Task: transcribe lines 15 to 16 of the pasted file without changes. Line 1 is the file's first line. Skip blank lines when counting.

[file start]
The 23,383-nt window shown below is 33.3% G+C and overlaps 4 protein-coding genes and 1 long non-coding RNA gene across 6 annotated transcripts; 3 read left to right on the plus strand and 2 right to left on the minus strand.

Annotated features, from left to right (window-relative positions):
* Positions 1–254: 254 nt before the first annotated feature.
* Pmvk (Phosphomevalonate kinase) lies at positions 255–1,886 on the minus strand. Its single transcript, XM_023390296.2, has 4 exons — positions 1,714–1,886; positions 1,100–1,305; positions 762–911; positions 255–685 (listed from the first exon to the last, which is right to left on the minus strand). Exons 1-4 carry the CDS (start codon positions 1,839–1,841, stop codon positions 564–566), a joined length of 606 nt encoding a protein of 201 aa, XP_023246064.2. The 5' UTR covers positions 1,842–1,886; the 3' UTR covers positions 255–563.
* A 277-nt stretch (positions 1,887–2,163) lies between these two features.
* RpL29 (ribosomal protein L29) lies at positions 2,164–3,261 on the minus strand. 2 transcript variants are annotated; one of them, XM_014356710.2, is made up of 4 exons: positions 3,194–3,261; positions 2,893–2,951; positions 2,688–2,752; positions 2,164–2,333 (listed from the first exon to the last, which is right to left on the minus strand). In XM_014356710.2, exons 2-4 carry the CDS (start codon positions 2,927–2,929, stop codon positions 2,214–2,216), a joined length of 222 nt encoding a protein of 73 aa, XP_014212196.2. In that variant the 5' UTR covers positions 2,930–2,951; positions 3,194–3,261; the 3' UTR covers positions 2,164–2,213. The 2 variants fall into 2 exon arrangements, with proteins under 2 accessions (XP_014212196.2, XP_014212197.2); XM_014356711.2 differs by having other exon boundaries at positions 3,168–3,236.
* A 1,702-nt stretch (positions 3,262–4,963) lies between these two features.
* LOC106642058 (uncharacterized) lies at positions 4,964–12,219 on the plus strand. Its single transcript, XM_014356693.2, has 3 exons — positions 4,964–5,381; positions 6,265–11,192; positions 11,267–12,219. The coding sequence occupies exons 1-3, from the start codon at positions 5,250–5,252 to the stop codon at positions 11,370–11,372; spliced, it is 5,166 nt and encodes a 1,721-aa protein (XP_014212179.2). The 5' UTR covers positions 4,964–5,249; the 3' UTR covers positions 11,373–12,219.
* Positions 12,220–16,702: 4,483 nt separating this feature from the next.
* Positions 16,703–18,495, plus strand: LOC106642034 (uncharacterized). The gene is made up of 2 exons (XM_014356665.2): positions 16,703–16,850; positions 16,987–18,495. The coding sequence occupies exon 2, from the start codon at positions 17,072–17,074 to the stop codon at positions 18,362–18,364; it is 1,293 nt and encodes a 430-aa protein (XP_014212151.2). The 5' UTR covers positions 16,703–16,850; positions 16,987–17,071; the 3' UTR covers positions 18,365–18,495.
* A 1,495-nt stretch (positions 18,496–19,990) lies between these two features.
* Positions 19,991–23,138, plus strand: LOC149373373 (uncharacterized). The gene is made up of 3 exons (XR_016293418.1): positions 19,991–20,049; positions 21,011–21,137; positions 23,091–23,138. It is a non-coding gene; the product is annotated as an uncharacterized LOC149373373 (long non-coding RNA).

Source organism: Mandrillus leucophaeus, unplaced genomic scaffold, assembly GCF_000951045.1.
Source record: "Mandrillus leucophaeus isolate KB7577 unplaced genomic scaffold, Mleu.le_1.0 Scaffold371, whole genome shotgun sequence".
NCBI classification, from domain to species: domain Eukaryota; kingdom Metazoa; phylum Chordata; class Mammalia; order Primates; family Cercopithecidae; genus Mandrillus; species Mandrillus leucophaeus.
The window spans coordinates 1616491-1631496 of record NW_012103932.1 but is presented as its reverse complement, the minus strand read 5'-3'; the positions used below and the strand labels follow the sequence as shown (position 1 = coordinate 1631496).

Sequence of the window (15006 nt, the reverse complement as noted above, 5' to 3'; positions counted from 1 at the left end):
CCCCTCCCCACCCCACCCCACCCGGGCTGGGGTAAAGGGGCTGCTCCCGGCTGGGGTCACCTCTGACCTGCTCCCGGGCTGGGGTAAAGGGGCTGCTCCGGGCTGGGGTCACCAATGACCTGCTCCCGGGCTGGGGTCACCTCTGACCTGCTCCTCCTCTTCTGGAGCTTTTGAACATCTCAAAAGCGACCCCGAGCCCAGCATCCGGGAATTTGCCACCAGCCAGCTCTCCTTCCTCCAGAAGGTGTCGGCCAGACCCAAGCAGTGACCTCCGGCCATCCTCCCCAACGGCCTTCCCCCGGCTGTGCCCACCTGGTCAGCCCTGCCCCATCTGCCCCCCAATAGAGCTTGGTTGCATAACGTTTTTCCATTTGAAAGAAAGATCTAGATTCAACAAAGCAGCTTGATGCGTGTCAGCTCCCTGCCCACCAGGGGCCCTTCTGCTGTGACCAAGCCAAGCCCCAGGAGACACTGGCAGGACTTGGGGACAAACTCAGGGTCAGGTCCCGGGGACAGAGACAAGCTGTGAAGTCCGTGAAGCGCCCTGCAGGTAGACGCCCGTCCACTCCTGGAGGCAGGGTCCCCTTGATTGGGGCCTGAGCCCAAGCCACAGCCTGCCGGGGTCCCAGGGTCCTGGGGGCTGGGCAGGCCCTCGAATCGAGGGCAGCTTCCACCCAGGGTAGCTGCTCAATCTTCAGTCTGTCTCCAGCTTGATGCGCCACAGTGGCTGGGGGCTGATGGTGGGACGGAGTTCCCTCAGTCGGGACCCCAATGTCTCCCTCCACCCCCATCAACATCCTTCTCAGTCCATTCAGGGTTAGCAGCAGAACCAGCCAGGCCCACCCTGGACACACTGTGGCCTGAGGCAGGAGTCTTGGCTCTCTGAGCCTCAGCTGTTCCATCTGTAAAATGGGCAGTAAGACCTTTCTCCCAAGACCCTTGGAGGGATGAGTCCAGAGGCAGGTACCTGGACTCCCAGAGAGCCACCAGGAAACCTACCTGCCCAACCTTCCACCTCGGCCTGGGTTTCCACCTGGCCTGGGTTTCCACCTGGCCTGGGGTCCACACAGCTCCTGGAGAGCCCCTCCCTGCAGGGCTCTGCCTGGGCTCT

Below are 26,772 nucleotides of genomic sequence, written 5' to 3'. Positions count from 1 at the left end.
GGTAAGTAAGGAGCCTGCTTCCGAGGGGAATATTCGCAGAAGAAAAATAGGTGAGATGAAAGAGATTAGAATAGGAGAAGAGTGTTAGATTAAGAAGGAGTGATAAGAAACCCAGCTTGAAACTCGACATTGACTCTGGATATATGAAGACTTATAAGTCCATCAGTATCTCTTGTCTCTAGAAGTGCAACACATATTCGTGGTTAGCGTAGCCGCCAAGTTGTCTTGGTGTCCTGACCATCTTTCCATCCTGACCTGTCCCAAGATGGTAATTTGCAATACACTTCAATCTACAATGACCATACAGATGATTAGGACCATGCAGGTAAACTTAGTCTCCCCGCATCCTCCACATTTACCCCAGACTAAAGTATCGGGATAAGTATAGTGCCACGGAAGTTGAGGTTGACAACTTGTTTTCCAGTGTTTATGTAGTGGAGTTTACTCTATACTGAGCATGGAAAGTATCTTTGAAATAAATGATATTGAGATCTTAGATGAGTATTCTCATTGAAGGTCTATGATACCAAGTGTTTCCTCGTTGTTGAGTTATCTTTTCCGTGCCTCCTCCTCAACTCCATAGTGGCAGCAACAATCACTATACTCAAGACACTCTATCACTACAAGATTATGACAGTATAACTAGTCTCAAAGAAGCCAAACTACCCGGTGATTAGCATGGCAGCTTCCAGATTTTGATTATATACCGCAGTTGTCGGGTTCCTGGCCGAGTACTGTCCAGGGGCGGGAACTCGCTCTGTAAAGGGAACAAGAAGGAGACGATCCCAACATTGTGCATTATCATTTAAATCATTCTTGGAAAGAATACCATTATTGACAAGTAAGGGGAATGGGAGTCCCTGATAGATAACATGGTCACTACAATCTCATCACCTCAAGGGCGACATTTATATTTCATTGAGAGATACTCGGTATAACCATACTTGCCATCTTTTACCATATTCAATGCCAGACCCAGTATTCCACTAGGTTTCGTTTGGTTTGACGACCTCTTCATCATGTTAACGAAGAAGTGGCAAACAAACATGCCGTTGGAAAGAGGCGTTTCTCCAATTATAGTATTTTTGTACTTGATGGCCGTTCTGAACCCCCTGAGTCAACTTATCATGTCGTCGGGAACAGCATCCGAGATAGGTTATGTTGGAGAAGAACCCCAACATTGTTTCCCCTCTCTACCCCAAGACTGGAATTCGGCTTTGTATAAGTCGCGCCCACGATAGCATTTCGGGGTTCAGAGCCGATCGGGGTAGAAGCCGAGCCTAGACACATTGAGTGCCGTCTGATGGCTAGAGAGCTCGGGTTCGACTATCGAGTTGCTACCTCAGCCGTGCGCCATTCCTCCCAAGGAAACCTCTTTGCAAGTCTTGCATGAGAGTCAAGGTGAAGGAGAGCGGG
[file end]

NCBI classification, from domain to species: domain Eukaryota; kingdom Metazoa; phylum Chordata; class Mammalia; order Primates; family Cercopithecidae; genus Mandrillus; species Mandrillus leucophaeus.
The window spans coordinates 1616491-1631496 of record NW_012103932.1 but is presented as its reverse complement, the minus strand read 5'-3'; the positions used below and the strand labels follow the sequence as shown (position 1 = coordinate 1631496).